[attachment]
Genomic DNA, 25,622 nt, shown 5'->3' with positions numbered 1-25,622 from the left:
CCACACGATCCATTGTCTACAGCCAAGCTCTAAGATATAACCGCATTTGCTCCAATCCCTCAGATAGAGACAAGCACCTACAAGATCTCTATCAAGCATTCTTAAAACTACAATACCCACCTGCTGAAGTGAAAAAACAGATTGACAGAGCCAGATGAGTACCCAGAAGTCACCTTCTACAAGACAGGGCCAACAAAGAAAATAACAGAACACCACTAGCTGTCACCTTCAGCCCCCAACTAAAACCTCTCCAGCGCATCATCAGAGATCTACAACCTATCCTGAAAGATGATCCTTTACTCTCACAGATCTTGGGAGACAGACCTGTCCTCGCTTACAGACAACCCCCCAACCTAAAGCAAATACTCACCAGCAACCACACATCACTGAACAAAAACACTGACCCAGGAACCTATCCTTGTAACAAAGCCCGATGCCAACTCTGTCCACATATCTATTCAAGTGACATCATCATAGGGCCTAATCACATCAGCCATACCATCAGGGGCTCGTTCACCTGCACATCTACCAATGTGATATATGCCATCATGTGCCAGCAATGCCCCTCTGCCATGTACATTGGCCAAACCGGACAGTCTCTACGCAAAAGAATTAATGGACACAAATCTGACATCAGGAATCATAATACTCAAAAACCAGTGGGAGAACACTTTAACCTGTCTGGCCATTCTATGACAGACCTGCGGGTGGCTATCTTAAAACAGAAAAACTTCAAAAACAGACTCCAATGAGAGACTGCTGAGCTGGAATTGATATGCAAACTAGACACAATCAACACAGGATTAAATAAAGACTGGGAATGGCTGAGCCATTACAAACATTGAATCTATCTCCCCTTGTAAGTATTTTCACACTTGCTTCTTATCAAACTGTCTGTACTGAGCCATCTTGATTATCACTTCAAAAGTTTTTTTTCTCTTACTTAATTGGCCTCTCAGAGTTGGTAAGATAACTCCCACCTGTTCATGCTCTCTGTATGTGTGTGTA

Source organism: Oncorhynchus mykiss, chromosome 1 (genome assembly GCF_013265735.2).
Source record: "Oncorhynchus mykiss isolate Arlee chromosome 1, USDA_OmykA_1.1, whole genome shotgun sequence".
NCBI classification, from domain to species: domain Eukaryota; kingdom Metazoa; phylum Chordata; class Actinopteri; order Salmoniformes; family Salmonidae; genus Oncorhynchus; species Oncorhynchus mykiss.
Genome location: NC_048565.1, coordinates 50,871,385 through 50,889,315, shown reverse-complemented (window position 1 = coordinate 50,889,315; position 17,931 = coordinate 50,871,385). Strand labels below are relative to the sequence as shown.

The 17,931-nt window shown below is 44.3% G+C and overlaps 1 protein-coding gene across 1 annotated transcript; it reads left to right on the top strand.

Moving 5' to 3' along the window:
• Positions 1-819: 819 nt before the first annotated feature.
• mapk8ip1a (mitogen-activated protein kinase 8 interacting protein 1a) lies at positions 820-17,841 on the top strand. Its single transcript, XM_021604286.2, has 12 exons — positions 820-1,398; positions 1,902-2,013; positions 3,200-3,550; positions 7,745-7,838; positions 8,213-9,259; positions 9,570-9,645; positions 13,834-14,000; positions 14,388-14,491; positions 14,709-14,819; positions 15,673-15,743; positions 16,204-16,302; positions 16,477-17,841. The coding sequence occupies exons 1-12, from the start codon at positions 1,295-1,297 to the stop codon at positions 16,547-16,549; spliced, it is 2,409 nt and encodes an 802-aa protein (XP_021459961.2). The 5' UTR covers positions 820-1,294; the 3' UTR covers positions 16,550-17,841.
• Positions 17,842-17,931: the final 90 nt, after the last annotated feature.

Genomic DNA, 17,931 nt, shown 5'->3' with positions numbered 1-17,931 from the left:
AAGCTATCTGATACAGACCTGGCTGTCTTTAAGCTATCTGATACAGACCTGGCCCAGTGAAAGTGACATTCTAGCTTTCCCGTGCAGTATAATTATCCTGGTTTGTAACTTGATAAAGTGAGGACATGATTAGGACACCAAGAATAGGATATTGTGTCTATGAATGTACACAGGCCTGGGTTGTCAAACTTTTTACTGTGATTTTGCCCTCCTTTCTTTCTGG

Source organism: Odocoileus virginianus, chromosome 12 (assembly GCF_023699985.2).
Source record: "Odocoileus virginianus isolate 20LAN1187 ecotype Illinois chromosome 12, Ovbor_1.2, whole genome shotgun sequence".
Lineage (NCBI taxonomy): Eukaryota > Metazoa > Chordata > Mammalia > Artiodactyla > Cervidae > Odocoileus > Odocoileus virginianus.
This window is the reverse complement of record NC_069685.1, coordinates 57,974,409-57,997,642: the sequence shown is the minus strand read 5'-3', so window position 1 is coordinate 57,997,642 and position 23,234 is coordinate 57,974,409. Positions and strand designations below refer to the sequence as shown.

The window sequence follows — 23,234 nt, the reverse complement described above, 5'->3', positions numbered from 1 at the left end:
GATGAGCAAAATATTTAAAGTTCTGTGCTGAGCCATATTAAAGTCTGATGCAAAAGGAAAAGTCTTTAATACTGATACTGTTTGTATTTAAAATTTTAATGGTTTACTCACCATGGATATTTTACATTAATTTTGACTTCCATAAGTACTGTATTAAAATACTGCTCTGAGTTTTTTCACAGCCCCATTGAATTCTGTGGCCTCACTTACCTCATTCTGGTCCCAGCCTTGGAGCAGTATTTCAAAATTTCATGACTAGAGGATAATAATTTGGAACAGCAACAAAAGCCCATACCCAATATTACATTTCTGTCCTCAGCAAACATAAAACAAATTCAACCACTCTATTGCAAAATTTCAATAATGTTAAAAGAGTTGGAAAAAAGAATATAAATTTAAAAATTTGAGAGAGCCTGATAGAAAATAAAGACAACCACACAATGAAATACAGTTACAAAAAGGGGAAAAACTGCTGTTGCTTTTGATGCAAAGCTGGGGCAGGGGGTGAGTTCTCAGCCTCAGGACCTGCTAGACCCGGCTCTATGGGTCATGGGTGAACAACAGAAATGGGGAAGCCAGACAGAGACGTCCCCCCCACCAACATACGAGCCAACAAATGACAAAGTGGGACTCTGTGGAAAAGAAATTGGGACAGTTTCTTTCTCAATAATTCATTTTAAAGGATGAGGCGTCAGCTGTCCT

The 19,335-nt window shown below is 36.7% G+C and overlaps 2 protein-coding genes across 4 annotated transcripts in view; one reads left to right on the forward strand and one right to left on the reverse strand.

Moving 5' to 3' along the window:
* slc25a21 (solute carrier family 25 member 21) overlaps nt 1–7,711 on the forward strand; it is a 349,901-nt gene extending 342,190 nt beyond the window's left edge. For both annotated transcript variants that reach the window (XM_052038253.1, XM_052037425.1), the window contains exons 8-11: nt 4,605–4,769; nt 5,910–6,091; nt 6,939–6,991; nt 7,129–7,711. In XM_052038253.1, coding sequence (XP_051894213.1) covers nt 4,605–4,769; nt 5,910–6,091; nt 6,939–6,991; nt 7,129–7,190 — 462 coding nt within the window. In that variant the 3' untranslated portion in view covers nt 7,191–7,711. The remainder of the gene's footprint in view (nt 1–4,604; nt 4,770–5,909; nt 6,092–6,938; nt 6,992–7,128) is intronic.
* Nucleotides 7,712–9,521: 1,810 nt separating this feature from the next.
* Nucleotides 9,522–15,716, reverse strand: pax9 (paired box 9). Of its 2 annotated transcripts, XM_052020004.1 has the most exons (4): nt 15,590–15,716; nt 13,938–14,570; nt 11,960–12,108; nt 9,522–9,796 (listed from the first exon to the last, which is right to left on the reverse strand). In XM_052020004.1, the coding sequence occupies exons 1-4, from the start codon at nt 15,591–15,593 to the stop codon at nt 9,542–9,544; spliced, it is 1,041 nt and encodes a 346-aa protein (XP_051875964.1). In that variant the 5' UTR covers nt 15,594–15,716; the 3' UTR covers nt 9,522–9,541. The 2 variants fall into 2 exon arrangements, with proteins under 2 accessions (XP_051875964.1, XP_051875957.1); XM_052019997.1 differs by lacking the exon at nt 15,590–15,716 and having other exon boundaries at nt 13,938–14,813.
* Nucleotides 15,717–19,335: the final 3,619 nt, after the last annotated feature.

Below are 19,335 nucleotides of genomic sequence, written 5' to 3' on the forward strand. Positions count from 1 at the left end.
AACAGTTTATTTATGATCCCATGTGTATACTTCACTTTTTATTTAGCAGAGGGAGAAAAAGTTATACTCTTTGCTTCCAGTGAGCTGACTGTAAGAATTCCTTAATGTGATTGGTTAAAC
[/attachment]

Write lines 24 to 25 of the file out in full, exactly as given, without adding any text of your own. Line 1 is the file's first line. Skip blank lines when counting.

* Nucleotides 9,522–15,716, reverse strand: pax9 (paired box 9). Of its 2 annotated transcripts, XM_052020004.1 has the most exons (4): nt 15,590–15,716; nt 13,938–14,570; nt 11,960–12,108; nt 9,522–9,796 (listed from the first exon to the last, which is right to left on the reverse strand). In XM_052020004.1, the coding sequence occupies exons 1-4, from the start codon at nt 15,591–15,593 to the stop codon at nt 9,542–9,544; spliced, it is 1,041 nt and encodes a 346-aa protein (XP_051875964.1). In that variant the 5' UTR covers nt 15,594–15,716; the 3' UTR covers nt 9,522–9,541. The 2 variants fall into 2 exon arrangements, with proteins under 2 accessions (XP_051875964.1, XP_051875957.1); XM_052019997.1 differs by lacking the exon at nt 15,590–15,716 and having other exon boundaries at nt 13,938–14,813.
* Nucleotides 15,717–19,335: the final 3,619 nt, after the last annotated feature.